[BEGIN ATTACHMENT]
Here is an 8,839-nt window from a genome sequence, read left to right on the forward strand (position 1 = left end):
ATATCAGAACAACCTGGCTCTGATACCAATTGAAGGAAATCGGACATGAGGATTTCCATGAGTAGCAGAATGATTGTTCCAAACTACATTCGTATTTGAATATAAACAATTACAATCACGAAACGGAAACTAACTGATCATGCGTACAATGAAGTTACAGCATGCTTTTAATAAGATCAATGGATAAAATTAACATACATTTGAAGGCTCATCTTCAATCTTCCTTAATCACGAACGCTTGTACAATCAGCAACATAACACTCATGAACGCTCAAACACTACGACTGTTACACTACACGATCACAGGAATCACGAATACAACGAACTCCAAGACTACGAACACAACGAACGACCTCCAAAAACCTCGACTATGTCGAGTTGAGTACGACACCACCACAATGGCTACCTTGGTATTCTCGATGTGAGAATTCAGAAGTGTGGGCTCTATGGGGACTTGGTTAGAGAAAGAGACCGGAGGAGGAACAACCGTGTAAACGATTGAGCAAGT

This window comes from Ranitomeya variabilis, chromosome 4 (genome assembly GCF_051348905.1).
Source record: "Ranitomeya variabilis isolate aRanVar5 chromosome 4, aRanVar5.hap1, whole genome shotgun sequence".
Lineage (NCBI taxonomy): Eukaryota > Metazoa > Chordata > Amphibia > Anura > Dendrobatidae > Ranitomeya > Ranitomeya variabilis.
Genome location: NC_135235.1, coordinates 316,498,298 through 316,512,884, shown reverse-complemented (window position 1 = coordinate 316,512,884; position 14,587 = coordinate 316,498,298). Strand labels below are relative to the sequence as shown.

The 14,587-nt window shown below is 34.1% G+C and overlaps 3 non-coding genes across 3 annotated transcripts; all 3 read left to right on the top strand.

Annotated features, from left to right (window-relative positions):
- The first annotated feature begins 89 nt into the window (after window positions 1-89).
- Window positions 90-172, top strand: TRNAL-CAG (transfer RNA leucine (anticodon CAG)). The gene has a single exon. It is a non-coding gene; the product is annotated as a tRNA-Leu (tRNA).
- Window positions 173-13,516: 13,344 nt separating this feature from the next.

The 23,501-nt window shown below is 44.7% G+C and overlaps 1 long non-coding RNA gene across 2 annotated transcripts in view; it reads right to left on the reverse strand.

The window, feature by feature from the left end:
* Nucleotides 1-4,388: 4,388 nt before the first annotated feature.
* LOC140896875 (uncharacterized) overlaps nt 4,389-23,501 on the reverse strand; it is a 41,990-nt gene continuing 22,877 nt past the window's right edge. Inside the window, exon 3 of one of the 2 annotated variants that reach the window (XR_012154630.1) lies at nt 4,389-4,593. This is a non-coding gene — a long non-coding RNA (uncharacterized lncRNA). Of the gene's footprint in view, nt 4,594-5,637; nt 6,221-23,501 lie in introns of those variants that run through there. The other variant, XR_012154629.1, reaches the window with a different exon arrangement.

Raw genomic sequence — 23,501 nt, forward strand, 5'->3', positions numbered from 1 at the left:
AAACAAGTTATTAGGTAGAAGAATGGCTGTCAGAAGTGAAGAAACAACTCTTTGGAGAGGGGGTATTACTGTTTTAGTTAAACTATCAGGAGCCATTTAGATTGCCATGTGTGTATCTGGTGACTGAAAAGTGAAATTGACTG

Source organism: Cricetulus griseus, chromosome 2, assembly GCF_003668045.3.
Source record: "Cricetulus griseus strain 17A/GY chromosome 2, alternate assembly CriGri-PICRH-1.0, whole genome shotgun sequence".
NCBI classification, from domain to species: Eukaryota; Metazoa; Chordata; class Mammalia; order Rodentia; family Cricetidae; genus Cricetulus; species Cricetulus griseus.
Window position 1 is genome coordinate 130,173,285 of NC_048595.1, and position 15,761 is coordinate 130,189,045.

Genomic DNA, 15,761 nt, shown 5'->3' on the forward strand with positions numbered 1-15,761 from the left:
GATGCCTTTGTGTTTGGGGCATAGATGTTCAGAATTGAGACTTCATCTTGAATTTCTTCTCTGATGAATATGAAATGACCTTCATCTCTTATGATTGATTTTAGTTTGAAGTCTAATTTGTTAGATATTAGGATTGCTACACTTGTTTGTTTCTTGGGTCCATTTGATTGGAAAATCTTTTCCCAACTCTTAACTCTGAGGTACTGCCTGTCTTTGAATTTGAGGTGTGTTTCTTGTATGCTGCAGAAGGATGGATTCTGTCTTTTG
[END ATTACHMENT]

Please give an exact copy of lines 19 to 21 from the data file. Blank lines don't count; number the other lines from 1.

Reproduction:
Source record: "Cricetulus griseus strain 17A/GY chromosome 2, alternate assembly CriGri-PICRH-1.0, whole genome shotgun sequence".
NCBI classification, from domain to species: Eukaryota; Metazoa; Chordata; class Mammalia; order Rodentia; family Cricetidae; genus Cricetulus; species Cricetulus griseus.
Window position 1 is genome coordinate 130,173,285 of NC_048595.1, and position 15,761 is coordinate 130,189,045.